Sex-based discrimination happens to men, women and transsexual employees alike. It can even happen while employers are seeking to hire a new employee. There have been many arguments about sex discrimination over the years and whether employers have the right to engage in it during hiring. Barring certain exceptions like Hooters, the employees who were discriminated against prevailed. So, why is Hooters able to get away with it?
Hooters dogged adherence to an all-female wait staff model continues even though the Civil Rights Act of 1964 clearly states that discriminatory hiring — or choosing people of one sex over the other for a particular job — is unlawful. Hooters has successfully defended its ability to only employ female wait staff. Regardless what you happen to personally think about this practice, the restaurant giant has proved its legal acumen by retraining its female-only policy in spite of the Civil Rights Act.
The most notable challenge to the all-female wait staff policy involved several men who sued the restaurant in 1997 after the restaurant turned them down for waiter jobs. The restaurant ultimately settled the lawsuit by paying the men a $3.75 million settlement and by creating new gender-neutral positions that men could fill at its restaurant.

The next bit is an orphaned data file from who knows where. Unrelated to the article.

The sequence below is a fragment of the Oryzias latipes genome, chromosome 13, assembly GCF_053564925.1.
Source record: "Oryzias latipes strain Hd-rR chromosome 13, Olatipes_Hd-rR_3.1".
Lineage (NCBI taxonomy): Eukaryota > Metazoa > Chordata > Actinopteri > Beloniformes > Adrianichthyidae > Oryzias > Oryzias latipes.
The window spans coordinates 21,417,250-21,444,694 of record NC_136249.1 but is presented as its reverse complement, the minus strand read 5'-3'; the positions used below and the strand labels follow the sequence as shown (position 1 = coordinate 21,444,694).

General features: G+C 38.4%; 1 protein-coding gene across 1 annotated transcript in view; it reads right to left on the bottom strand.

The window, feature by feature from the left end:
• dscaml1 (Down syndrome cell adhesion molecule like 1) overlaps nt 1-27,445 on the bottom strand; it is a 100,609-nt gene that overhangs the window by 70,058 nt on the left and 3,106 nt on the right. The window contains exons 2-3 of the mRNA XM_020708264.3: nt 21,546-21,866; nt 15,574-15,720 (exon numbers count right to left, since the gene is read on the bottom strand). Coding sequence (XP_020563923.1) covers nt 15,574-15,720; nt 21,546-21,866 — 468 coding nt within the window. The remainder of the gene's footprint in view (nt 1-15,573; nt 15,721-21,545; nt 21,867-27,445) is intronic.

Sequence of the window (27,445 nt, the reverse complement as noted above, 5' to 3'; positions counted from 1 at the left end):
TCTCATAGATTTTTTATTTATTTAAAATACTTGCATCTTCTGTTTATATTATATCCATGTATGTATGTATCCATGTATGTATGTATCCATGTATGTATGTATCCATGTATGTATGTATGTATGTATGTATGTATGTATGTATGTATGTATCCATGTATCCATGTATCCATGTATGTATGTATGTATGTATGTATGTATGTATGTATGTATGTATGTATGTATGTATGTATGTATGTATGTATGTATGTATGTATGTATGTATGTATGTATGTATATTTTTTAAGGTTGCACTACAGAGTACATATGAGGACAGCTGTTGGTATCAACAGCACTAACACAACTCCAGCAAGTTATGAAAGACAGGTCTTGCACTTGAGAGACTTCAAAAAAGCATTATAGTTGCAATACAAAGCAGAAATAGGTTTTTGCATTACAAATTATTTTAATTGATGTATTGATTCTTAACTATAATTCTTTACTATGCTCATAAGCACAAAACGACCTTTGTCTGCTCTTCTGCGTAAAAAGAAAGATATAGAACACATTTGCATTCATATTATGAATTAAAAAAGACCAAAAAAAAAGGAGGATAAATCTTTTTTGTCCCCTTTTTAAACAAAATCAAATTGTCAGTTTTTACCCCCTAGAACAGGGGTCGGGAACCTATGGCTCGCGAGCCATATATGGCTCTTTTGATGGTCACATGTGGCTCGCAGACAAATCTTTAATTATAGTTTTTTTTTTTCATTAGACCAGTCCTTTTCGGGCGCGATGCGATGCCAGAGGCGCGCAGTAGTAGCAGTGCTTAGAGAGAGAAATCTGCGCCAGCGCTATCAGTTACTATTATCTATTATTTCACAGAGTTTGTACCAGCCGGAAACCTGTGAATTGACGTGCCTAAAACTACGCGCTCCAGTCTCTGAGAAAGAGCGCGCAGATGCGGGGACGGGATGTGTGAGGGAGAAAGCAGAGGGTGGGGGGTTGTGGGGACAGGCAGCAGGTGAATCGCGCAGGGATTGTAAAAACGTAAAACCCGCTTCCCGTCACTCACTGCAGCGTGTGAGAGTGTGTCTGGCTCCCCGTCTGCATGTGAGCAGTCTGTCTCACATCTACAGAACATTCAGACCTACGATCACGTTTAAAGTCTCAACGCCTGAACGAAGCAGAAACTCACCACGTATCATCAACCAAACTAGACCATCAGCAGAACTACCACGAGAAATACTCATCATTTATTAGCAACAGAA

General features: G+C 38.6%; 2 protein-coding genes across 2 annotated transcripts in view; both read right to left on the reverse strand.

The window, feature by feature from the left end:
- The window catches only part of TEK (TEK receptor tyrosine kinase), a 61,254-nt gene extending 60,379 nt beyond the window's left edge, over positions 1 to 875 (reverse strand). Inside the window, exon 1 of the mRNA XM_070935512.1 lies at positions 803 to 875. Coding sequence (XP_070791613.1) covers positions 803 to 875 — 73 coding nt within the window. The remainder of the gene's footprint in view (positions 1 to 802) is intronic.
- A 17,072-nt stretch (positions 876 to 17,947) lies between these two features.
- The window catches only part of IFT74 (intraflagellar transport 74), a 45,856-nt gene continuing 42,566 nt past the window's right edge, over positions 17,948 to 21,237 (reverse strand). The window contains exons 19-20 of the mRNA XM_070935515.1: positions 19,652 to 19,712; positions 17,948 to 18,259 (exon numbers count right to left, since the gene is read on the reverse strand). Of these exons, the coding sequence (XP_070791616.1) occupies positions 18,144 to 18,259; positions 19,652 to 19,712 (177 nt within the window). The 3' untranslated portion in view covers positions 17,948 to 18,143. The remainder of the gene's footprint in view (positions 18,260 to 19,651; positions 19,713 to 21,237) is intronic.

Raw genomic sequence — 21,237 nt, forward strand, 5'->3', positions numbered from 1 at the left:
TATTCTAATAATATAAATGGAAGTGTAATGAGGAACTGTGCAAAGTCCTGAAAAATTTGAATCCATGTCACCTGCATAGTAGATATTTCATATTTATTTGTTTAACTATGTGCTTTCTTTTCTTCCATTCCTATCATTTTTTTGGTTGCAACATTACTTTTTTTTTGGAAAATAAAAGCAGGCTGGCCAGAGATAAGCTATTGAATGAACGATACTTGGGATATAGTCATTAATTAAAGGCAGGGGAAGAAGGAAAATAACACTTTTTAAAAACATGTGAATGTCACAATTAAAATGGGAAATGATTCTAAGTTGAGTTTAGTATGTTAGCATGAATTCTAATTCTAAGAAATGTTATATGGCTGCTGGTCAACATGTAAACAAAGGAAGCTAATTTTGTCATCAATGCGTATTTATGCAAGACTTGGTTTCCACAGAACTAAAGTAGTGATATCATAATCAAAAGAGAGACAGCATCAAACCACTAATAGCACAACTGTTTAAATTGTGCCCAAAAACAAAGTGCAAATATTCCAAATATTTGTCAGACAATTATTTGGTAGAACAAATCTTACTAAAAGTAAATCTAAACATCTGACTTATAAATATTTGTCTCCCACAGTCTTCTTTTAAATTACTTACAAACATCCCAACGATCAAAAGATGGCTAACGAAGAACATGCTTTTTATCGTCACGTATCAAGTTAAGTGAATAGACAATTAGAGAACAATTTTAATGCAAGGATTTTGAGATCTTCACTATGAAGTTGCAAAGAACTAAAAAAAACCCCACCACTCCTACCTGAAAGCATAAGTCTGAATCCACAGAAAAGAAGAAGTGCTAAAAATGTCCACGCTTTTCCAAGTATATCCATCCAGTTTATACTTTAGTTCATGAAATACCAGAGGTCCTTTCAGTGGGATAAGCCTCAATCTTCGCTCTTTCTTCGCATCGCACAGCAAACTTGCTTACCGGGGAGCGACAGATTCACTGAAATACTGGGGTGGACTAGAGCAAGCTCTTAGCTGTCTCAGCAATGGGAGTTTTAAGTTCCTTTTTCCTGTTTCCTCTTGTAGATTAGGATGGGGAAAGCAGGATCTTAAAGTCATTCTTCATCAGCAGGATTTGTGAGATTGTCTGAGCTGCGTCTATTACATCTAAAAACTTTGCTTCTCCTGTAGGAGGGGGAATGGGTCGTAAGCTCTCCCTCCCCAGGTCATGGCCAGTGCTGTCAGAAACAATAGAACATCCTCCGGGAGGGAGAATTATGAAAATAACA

Hooters maintains that it’s on the right side of the law by claiming “bona fide occupational qualification” based on the essence of its business model. Hooters states that the “Hooters Girl” is the foundation of its business. In this respect, its “Hooter’s Girls” are entertainers and, since acting troops can discriminate between the sexes when casting roles, Hooters can too.
The idea of sex discrimination in hiring is a touchy one and subject to a lot of debate. If you feel you’ve been discriminated against unfairly, don’t concern yourself with the opinions of others — especially not the opinions of the organization that denied you a job. Concern yourself only with the law and the legal protections it provides.
Source: Business Insider, “Hooters is hiring male servers at its new restaurant — but there’s one huge catch,” Kate Taylor, accessed May 03, 2018